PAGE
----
Seventy-seven alleged members of an online gambling group in Fiji were flown back to China over the weekend, according to media reports.
Chinese state media outlet Xinhua reported that the arrested people were involved in more than 50 cases, targeting victims in mainland China. The group, which had been operating from China, Indonesia and Fiji, pocketed close to $900,000 from their scheme, according to reports.
The report stated that a team of Chinese police, sent to Fiji last July 2, arrested the group last July 18 in a series of raids that saw five dens destroyed. Authorities also confiscated mobile phones, computers, bank cards and other equipment.
There was no mention if there was a formal extradition process for the arrested people.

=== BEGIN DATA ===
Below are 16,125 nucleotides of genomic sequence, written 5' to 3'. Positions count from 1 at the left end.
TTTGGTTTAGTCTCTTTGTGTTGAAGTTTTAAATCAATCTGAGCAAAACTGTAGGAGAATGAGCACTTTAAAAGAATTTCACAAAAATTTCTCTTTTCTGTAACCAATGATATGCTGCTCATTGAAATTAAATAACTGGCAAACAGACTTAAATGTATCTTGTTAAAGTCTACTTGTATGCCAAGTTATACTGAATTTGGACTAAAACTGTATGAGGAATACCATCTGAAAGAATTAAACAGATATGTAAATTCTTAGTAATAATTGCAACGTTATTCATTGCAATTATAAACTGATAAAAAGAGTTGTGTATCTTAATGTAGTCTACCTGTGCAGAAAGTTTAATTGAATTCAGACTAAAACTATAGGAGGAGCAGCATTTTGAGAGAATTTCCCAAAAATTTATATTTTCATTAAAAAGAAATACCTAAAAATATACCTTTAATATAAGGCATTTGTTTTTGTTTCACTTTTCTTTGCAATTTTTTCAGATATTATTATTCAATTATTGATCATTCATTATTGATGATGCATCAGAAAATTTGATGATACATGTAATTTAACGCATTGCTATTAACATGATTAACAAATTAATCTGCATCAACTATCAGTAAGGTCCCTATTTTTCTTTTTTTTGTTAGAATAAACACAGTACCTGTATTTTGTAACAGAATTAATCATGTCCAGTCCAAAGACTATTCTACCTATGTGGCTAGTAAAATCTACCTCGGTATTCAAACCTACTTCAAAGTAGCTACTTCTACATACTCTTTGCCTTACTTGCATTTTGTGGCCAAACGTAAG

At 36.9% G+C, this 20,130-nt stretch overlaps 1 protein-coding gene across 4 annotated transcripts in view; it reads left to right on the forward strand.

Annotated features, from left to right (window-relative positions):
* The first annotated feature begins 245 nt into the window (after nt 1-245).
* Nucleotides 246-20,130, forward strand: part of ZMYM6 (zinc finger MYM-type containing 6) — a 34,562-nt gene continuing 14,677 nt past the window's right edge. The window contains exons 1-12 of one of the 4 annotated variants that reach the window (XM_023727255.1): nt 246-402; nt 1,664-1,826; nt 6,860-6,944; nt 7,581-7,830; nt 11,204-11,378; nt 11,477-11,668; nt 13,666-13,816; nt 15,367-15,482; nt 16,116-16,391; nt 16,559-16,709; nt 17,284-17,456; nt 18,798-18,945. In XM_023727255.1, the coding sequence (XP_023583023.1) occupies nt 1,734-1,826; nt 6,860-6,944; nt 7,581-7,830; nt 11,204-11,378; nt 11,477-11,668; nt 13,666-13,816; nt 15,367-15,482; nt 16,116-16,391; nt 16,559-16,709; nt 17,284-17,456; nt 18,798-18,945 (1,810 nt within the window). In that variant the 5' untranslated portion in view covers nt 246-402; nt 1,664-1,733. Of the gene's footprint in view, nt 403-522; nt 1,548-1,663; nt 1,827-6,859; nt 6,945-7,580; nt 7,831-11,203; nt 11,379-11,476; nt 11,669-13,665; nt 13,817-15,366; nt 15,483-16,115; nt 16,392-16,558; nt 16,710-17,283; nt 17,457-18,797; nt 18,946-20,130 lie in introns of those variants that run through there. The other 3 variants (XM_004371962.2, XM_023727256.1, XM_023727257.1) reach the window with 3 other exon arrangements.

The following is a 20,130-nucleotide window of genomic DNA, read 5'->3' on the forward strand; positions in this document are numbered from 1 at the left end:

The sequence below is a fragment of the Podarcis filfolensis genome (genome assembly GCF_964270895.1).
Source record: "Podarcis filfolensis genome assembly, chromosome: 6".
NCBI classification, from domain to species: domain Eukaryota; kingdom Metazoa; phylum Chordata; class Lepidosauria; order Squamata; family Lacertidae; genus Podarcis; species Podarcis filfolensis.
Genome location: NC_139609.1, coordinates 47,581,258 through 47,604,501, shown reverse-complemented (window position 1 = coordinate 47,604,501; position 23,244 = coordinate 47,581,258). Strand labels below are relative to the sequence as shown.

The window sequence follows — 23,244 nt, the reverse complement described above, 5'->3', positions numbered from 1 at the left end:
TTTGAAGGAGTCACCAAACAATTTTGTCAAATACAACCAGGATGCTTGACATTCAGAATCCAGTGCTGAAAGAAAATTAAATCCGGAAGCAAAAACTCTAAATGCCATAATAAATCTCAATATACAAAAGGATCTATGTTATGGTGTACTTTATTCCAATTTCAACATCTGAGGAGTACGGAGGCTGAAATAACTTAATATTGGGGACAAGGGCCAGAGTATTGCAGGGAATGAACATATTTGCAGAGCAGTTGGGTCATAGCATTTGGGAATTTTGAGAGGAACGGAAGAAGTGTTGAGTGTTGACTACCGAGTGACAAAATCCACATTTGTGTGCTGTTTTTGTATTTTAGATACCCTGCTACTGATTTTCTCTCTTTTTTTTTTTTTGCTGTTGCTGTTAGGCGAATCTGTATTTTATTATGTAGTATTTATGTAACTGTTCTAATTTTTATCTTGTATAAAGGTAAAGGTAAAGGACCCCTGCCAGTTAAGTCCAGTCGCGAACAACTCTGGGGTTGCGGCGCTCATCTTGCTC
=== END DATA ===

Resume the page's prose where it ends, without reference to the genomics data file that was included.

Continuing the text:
China, as we all know, likes to keep a tight leash on the fun stuff. Gambling is banned in the country, and the government is making good on its promise to “severely punish” both land-based and online gambling operators who target Chinese gamblers.
Police in Shaanxi province raided three locations several months ago and arrested 203 individuals, of whom over 100 will face criminal charges in connection with an online lottery fraud operation. Authorities said the ring operated by contacting players on social networking platforms such as QQ and WeChat with promises of high odds of winning lottery jackpots, then making the pitch to purchase fake lottery tickets online.
The ring, which was in operation since 2015, reportedly generated sales of RMB100 million ($14.5 million) before the authorities got wind of their dealings.
China has also stepped up its crackdown on cross-border gambling. Beijing authorities have joined forces with their counterparts in the Philippines to hunt down transnational cyber gambling operations that had mushroomed in the Southeast Asian country. So far, the two countries have managed to shutter four illegal websites, round up 99 people and freeze more than 1,000 bank accounts in April.